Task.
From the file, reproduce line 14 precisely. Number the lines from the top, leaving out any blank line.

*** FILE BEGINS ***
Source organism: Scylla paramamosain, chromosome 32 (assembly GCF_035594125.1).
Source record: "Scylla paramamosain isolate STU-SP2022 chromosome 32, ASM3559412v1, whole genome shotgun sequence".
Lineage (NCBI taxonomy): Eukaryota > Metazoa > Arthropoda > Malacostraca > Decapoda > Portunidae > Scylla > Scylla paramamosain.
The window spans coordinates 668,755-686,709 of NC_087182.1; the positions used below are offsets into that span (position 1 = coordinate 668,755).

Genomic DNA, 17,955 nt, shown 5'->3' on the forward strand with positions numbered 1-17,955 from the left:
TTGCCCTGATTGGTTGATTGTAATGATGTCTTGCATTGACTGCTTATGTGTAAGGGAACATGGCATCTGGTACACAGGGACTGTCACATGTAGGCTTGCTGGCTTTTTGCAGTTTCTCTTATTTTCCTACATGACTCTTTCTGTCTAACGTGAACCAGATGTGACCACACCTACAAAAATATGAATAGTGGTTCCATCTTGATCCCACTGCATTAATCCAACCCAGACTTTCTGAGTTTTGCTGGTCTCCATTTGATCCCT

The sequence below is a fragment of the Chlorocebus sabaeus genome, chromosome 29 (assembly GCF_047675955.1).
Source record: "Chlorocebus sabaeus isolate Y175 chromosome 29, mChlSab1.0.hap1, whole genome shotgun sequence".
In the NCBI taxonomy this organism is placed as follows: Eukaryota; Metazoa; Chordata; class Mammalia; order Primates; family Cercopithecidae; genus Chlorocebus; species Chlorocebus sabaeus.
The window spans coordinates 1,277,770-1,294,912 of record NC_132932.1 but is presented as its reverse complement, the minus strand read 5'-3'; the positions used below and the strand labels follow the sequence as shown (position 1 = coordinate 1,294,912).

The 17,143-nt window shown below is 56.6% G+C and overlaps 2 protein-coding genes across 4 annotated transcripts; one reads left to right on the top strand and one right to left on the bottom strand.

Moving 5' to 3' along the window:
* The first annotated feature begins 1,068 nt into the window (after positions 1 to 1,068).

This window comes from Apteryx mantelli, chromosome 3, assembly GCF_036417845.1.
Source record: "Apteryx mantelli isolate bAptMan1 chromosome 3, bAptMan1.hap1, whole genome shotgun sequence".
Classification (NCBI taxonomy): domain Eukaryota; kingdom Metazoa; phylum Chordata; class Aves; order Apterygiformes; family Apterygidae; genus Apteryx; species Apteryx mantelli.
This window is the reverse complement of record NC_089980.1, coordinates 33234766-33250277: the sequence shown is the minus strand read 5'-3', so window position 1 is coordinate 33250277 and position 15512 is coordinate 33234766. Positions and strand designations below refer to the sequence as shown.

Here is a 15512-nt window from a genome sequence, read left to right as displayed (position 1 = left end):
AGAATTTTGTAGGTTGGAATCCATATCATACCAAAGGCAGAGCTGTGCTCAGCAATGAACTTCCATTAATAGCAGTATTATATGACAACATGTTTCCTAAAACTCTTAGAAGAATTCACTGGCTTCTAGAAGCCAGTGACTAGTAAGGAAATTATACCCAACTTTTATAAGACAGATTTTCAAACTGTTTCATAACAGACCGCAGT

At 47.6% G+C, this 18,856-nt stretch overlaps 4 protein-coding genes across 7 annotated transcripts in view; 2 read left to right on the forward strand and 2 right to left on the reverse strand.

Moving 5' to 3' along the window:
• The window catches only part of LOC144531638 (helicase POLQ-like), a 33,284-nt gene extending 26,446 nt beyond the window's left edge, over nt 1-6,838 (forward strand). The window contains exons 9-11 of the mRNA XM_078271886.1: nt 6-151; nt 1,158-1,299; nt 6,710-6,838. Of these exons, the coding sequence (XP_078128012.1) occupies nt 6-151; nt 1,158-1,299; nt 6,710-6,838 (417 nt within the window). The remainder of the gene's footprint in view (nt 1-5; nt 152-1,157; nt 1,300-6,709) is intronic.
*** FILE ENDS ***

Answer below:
This window comes from Apteryx mantelli, chromosome 3, assembly GCF_036417845.1.